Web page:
Blue light, with its shorter wavelength, scatters easier than other colors and makes focusing more difficult. Removing blue light therefore improves sharpness and depth perception and reduces fatigue. Note: These lens tints do cause some degree of color distortion, though brown/bronze lenses do so considerably less than do yellow/amber or orange lenses.

Common users of copper, orange, yellow/amber and brown/bronze lens tints include baseball players, golfers, hunters and cyclists, as well as, those playing indoor sports and water sports. Individuals spending a considerable amount of time in front of a computer screen also find yellow/amber tints helpful because they reduce eye fatigue and strain by blocking blue light.

The specific lens tint – copper, orange, yellow/amber or brown/bronze – depends on individual preference and situation.

Recent studies are showing new uses for lens tints that block blue light, and the potential applications would have significant impact for many individuals. Consider the following:

  • Sleep problems – Studies show that excessive light, especially blue light given off by computer screens, televisions and ambient light in most homes, suppresses melatonin. Melatonin, our natural sleep hormone, helps us get to sleep. For those struggling falling asleep, wearing lenses that block blue light for an hour before bed may prevent melatonin suppression, thereby allowing individuals to fall asleep more quickly and easily.

  • Bipolar disorder– Preliminary research shows that blocking blue light may help stabilize mood for individuals suffering from some forms of bipolar disorder. According to Dr. Jim Phelps, this “dark therapy” works basically in the opposite way as light therapy for depression.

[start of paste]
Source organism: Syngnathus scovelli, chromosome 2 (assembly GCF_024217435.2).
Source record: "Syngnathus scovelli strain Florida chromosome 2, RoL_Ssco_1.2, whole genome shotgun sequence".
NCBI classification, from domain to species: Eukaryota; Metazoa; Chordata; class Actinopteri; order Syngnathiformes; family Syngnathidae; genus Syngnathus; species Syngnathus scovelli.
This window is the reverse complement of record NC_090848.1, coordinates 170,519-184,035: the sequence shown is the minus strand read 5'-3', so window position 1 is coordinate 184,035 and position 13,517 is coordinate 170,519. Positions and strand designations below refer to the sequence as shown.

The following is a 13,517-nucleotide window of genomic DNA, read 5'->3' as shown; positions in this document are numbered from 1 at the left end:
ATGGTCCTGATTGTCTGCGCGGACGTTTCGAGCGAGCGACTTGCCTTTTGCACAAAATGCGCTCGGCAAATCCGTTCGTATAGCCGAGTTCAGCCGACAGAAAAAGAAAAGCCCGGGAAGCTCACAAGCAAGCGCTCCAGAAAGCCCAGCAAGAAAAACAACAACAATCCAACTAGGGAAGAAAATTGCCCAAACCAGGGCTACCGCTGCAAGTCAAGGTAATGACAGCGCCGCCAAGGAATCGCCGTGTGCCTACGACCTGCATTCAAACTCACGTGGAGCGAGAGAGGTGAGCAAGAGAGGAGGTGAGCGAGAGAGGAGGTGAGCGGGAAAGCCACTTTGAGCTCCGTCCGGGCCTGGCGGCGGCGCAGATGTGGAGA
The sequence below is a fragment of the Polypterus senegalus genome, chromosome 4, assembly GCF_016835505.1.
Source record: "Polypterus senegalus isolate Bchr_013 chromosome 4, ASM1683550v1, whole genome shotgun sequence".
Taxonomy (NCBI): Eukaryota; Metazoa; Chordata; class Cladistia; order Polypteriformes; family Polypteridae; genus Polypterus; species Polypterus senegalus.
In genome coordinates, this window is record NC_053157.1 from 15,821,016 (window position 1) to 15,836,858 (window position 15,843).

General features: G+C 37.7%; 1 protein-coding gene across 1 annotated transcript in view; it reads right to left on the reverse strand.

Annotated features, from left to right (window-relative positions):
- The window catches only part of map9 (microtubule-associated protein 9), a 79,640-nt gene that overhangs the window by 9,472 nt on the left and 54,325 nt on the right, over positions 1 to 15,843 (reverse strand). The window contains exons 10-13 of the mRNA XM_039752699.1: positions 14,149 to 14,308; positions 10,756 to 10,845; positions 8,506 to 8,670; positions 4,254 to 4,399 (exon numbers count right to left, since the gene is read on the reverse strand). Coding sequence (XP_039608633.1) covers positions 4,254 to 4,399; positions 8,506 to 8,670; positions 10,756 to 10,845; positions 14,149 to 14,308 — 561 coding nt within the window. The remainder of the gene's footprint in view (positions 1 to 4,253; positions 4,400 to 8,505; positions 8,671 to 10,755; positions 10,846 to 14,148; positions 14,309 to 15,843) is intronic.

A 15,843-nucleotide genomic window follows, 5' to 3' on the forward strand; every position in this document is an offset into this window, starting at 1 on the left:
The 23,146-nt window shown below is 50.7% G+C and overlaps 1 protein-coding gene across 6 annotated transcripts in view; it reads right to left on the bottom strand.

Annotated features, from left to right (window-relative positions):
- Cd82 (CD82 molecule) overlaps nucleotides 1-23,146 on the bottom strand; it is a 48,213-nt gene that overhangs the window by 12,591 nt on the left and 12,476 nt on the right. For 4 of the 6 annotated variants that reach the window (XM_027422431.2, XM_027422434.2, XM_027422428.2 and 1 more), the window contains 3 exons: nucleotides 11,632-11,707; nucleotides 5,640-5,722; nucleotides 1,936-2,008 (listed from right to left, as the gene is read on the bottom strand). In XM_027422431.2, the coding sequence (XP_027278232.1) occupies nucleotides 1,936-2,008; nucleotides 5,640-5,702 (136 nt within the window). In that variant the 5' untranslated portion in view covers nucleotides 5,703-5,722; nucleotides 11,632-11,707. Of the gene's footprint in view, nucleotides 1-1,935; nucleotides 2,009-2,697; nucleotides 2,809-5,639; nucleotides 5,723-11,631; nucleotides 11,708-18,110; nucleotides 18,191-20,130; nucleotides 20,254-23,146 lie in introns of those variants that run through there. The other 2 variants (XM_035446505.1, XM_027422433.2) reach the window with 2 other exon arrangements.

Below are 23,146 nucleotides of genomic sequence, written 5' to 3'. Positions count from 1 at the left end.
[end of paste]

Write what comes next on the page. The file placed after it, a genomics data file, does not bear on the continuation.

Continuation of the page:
• Macular degeneration – Excessive blue light from sunlight may be one cause of age-related macular degeneration. This eye-disorder exists at the leading cause of blindness in the elderly.

    Based on this research, consider wearing copper, orange, yellow/amber or brown/bronze lens tints if you struggle falling asleep, have been diagnosed with bipolar disorder, or want to prevent age-related macular degeneration.

    While copper lenses block blue light better than the other lenses mentioned, they may be too dark for many to wear inside. Yellow/amber, orange and brown/bronze lenses still block enough blue light without the dimming effect to still produce some of the same benefits mentioned above.

    More research is needed, but exposure to blue light clearly has significant impact. In addition to the potential effects mentioned above, blue light may also increase cancer risk as well as have possible connections to diabetes and obesity.

    Because of its harmful potential, in addition to wearing lens tints that block blue light, consider also replacing night lights with dim, red lights to reduce exposure to blue light when trying to sleep, avoiding television and computer screens an hour or two before bed, and getting more natural light during the day to help regulate the body’s natural rhythms.

    Finding ways to regulate exposure to blue light may not only help you sleep better, preserve eyesight and stabilize mood, it may also go a long way in benefiting overall wellness and longevity. Take time today to assess your situation to determine if blue light may be having a significant impact on your health.

  • http://blog.safetyglassesusa.com/featured-post/benefits-of-copper-orange-amberyellow-brownbronze-lens-tints

Tags: Yellow Lens, Lenses, Optical Shops, Bronze Lens, Orange Lens, Copper Lens, Tint, Blue light, Amber Lens, Brown Lens